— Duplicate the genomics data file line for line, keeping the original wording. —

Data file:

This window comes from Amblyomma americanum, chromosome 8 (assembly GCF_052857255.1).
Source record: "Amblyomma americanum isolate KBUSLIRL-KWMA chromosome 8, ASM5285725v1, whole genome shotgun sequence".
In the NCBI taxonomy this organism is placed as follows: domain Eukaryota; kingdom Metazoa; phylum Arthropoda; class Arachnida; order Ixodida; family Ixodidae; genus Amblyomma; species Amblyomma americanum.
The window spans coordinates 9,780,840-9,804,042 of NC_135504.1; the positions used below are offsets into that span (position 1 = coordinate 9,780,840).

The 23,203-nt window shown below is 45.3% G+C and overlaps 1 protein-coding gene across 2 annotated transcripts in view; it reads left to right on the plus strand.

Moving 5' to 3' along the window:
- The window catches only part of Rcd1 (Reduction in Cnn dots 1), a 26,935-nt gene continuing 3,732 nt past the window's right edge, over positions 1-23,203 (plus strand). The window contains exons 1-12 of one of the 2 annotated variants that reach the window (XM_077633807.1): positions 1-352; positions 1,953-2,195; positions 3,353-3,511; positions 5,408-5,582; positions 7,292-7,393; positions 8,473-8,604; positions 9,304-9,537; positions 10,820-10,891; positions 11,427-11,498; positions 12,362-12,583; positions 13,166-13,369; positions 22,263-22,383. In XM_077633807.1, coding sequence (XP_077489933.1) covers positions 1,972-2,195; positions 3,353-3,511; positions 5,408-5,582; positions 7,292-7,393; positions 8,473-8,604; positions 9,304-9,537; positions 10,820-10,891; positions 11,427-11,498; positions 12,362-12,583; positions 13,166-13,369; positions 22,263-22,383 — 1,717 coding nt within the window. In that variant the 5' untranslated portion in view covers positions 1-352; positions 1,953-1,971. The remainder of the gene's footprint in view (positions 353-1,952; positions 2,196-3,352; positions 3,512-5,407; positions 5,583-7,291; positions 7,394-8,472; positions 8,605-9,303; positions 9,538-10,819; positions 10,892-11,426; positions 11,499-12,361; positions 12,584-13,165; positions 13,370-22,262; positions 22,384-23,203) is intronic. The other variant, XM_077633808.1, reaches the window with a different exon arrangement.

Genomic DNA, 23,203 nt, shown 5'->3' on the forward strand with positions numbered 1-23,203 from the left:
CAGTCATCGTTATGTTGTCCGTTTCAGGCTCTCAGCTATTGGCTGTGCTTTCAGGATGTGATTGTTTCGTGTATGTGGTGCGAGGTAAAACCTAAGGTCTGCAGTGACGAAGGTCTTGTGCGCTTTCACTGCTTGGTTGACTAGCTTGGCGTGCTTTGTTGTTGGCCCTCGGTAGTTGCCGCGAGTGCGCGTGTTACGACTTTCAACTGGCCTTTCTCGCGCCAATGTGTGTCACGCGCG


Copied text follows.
This window comes from Amblyomma americanum, chromosome 8 (assembly GCF_052857255.1).
Source record: "Amblyomma americanum isolate KBUSLIRL-KWMA chromosome 8, ASM5285725v1, whole genome shotgun sequence".
In the NCBI taxonomy this organism is placed as follows: domain Eukaryota; kingdom Metazoa; phylum Arthropoda; class Arachnida; order Ixodida; family Ixodidae; genus Amblyomma; species Amblyomma americanum.
The window spans coordinates 9,780,840-9,804,042 of NC_135504.1; the positions used below are offsets into that span (position 1 = coordinate 9,780,840).

The 23,203-nt window shown below is 45.3% G+C and overlaps 1 protein-coding gene across 2 annotated transcripts in view; it reads left to right on the plus strand.

Moving 5' to 3' along the window:
- The window catches only part of Rcd1 (Reduction in Cnn dots 1), a 26,935-nt gene continuing 3,732 nt past the window's right edge, over positions 1-23,203 (plus strand). The window contains exons 1-12 of one of the 2 annotated variants that reach the window (XM_077633807.1): positions 1-352; positions 1,953-2,195; positions 3,353-3,511; positions 5,408-5,582; positions 7,292-7,393; positions 8,473-8,604; positions 9,304-9,537; positions 10,820-10,891; positions 11,427-11,498; positions 12,362-12,583; positions 13,166-13,369; positions 22,263-22,383. In XM_077633807.1, coding sequence (XP_077489933.1) covers positions 1,972-2,195; positions 3,353-3,511; positions 5,408-5,582; positions 7,292-7,393; positions 8,473-8,604; positions 9,304-9,537; positions 10,820-10,891; positions 11,427-11,498; positions 12,362-12,583; positions 13,166-13,369; positions 22,263-22,383 — 1,717 coding nt within the window. In that variant the 5' untranslated portion in view covers positions 1-352; positions 1,953-1,971. The remainder of the gene's footprint in view (positions 353-1,952; positions 2,196-3,352; positions 3,512-5,407; positions 5,583-7,291; positions 7,394-8,472; positions 8,605-9,303; positions 9,538-10,819; positions 10,892-11,426; positions 11,499-12,361; positions 12,584-13,165; positions 13,370-22,262; positions 22,384-23,203) is intronic. The other variant, XM_077633808.1, reaches the window with a different exon arrangement.

Genomic DNA, 23,203 nt, shown 5'->3' on the forward strand with positions numbered 1-23,203 from the left:
CAGTCATCGTTATGTTGTCCGTTTCAGGCTCTCAGCTATTGGCTGTGCTTTCAGGATGTGATTGTTTCGTGTATGTGGTGCGAGGTAAAACCTAAGGTCTGCAGTGACGAAGGTCTTGTGCGCTTTCACTGCTTGGTTGACTAGCTTGGCGTGCTTTGTTGTTGGCCCTCGGTAGTTGCCGCGAGTGCGCGTGTTACGACTTTCAACTGGCCTTTCTCGCGCCAATGTGTGTCACGCGCG